‘No Hypocrisy, Just Freedom,’ Says Priests for Life To Cecile Richards’ Charge on Free Birth Control Mandate Exemption

Brian Snyder—Reuters
Brian Snyder/Reuters

The national director of Priests for Life is responding to Planned Parenthood president Cecile Richards’ assertion that the “hypocrisy” of religious groups seeking an exemption from Obamacare’s HHS contraceptive mandate is “profound.”

“Cecile Richards finds it ‘incredible’ and hypocritical that we want to provide health insurance coverage in a way consistent with our religious freedom,” Father Frank Pavone said in a statement sent to Breitbart News. “Actually, what’s incredible is that Priests for Life and the other petitioners have to go to the Supreme Court to defend what is already a basic right in America: To practice our faith not only in Church on Sunday but in the workplace on Monday.”

In a recent interview with Dallas/Fort Worth Healthcare Daily, the head of the nation’s largest abortion business responded to a question about “religious liberty cases” involving groups such as Priests for Life and Little Sisters of the Poor, which have sought the protection of the Supreme Court from Obamacare’s HHS mandate. The provision requires that these groups violate their religious beliefs by providing free birth control and abortion-inducing drugs to their employees through health insurance plans.

Richards replied:

It’s incredible to me that any employer in the 21st century would deny their employees access to birth control. This is the most commonly used prescription in the country. Upwards of 95 percent of women use birth control at some point in their lifetime. I’m very proud of the fact that under President Obama and the Affordable Care Act, 55 million women, basically every woman who is insured, gets birth control covered at no co-pay. We are making such enormous strides. We are at a 30-year low for unintended pregnancy in the U.S., I believe, in large part, because of access to family planning.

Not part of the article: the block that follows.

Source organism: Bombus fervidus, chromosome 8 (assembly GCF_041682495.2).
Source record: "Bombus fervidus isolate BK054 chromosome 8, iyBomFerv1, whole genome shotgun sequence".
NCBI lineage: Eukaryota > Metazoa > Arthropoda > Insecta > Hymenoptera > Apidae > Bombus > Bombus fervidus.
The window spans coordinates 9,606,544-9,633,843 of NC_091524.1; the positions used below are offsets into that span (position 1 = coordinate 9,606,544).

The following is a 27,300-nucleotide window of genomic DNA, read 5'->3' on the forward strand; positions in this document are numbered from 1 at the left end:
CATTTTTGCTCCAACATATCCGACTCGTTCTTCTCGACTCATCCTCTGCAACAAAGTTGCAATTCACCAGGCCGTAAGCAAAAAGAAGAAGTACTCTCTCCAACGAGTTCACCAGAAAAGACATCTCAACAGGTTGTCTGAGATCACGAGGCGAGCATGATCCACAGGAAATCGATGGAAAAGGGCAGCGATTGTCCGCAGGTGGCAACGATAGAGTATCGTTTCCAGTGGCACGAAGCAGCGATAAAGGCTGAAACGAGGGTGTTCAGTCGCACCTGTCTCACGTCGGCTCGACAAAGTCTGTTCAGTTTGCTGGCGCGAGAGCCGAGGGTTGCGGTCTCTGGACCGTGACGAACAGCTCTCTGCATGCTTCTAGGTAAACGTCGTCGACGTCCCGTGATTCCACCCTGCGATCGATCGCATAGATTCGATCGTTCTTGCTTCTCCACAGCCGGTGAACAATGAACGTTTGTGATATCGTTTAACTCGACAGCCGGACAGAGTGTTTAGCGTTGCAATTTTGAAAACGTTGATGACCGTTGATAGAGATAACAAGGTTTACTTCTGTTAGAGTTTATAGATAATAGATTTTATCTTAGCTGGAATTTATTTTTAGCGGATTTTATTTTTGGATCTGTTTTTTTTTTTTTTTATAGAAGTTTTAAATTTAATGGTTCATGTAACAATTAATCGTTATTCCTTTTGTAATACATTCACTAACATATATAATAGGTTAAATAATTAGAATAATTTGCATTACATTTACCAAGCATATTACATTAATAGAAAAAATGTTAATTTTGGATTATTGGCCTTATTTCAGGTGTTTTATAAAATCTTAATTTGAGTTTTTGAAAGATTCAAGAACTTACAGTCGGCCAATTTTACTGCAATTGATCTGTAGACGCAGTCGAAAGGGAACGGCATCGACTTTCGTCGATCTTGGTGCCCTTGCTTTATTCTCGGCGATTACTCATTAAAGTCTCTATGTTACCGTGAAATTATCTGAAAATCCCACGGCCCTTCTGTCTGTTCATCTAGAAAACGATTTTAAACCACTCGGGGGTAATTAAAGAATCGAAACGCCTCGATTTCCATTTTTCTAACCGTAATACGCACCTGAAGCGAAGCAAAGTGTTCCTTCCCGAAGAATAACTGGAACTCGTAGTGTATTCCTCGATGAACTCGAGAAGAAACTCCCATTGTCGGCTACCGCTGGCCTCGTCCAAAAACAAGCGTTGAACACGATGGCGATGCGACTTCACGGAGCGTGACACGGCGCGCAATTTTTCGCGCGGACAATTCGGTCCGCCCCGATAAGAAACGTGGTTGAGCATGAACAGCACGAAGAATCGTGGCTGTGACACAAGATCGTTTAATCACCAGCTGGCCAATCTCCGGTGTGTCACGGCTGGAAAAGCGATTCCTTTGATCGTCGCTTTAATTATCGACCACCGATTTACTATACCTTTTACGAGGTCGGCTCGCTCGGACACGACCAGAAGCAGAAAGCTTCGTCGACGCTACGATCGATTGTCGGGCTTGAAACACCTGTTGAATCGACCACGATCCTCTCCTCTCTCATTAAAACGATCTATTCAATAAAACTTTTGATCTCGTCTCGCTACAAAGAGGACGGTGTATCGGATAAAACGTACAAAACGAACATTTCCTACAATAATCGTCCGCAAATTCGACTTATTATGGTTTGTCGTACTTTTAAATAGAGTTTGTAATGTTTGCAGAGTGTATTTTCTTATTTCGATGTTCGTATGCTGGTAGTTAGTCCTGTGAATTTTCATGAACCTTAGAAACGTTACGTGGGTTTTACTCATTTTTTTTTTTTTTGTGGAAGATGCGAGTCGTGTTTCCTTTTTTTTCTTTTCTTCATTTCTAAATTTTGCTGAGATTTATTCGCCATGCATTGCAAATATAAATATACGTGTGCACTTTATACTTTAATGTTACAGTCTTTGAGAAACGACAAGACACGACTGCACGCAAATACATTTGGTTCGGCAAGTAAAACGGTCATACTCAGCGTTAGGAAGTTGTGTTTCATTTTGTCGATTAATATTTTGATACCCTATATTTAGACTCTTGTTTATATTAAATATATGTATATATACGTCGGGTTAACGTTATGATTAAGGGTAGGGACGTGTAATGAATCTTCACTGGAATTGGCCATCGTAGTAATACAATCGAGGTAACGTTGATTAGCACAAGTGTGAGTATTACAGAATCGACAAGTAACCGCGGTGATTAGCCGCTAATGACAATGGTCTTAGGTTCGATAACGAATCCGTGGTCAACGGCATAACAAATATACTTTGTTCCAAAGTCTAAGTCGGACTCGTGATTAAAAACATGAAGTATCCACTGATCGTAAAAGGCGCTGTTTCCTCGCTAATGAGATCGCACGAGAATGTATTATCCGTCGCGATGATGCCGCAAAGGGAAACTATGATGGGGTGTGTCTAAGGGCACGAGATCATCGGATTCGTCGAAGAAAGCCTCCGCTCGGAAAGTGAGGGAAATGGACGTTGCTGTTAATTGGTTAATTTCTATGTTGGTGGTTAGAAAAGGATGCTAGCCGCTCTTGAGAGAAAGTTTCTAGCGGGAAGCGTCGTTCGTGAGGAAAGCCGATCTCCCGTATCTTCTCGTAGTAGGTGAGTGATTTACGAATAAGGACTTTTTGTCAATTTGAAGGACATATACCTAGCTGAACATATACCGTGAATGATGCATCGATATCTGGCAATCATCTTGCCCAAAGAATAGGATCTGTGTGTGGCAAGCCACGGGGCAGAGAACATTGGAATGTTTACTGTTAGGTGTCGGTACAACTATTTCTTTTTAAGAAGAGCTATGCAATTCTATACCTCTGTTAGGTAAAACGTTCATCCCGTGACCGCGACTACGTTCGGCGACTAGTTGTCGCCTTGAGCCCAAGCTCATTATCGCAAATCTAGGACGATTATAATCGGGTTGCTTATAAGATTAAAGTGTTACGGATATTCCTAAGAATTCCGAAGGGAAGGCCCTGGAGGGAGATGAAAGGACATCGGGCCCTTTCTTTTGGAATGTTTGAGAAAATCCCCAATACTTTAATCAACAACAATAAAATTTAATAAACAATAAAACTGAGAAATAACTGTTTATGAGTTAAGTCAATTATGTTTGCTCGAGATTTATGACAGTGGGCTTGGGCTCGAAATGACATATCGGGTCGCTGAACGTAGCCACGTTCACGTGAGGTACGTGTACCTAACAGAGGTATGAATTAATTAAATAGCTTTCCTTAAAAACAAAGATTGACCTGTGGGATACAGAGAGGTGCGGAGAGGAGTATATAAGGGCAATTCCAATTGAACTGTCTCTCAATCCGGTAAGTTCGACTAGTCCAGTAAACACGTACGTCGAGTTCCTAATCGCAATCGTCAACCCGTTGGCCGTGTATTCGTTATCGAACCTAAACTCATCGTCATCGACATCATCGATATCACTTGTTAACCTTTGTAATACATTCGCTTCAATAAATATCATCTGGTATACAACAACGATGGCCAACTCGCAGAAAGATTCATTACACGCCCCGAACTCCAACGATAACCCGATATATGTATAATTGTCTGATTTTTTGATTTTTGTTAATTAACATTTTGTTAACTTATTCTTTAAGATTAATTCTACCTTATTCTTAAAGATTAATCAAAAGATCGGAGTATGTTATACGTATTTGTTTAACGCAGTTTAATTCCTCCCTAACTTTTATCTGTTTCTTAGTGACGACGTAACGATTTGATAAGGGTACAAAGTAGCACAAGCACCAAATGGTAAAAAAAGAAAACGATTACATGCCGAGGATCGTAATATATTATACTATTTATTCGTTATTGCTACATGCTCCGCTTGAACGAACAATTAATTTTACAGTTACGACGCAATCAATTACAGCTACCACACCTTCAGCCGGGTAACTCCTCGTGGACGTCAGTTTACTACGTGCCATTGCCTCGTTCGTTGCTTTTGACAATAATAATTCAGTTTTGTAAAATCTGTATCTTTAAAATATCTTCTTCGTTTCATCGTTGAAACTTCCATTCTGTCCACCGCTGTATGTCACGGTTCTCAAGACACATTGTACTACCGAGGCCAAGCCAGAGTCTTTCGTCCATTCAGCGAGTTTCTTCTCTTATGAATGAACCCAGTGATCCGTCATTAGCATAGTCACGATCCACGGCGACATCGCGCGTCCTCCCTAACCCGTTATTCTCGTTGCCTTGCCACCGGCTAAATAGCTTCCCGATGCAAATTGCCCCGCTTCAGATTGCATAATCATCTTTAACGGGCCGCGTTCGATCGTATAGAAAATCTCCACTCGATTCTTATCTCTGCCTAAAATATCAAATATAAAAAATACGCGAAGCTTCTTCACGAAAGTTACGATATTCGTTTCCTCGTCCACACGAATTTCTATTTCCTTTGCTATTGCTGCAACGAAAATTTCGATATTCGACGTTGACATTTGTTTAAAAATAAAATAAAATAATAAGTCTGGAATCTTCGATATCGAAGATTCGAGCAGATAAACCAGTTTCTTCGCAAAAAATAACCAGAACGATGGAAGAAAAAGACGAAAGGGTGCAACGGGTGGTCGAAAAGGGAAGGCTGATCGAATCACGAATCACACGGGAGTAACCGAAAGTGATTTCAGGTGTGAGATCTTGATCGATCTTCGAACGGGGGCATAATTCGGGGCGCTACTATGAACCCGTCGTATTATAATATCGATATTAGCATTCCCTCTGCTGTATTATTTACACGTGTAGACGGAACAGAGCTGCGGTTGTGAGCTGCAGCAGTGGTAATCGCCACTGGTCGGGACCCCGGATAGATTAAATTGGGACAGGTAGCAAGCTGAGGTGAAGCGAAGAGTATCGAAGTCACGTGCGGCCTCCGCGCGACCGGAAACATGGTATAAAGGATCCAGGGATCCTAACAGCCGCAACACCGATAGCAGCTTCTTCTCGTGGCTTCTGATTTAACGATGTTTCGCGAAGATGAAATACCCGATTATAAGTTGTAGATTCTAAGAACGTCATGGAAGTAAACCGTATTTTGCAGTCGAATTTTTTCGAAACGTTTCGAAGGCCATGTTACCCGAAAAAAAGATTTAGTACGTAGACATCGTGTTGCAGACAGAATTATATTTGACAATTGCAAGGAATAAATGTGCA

The hypocrisy of these cases is profound. I can tell you having sat in the Supreme Court recently, having three women on the court that understand the impact on women of these laws has been momentous and I do believe if we had a Supreme Court that more equally represented all of America we would be getting different kinds of decisions. But I’m hopeful that we will win this one. We will continue to provide care no matter what, including women who are uninsured, immigrant women, women who do not have the benefit of a birth control benefit. But it is exciting to see that birth control is now considered part of preventive medicine. For the first time! For the first time.

“As for ‘hypocrisy,’ that is exactly what Cecile Richards is guilty of when, for all her rhetoric about freedom of choice, she wants to deny us the freedom of choice to live out our faith,” Pavone responded. “Cecile Richards and the Obama Administration are free to think our beliefs about contraception and abortion are ridiculous. But they are not free to disregard them. Those beliefs are protected by law and we intend to keep it that way.”

Though the Obama administration has exempted some 100 million Americans from the HHS mandate – including companies such as Pepsi, Chevron, and Exxon, the entire city of New York, and the U.S. military – the same administration insists that those who are defending their faith must be coerced into complying with the mandate or pay millions of dollars in punitive fines.

Dr. Alveda King, niece of Dr. Martin Luther King, Jr. and director of Civil Rights for the Unborn—Priests for Life’s African American outreach program—said the lawsuit she and Priests for Life brought before the Supreme Court this month brings to mind the civil rights battles of the 1950s and 60s.

King said in a statement:

When I was growing up, the government denied my basic civil rights because of the color of my skin. Today, the government is trying to deny my God-given right to practice my faith for reasons that also make no sense. The oral arguments to be held before the Supreme Court this Wednesday in the case that Priests for Life, I, and many others are bringing against the HHS mandate is really a continuation of the Civil Rights movement I knew as a child.

King said the case before the high court is about the basic rights of all Americans.

“If bureaucrats are allowed to dictate what we must believe, we are not free,” she continued. “And make no mistake, the HHS mandate is not a rule passed or even envisioned by Congress, it’s a regulation drawn up by unelected, unrepresentative people who think that their agenda is more important than our freedom.”

“The government was wrong in the 1950s and 60s – it’s wrong again today,” King asserted.


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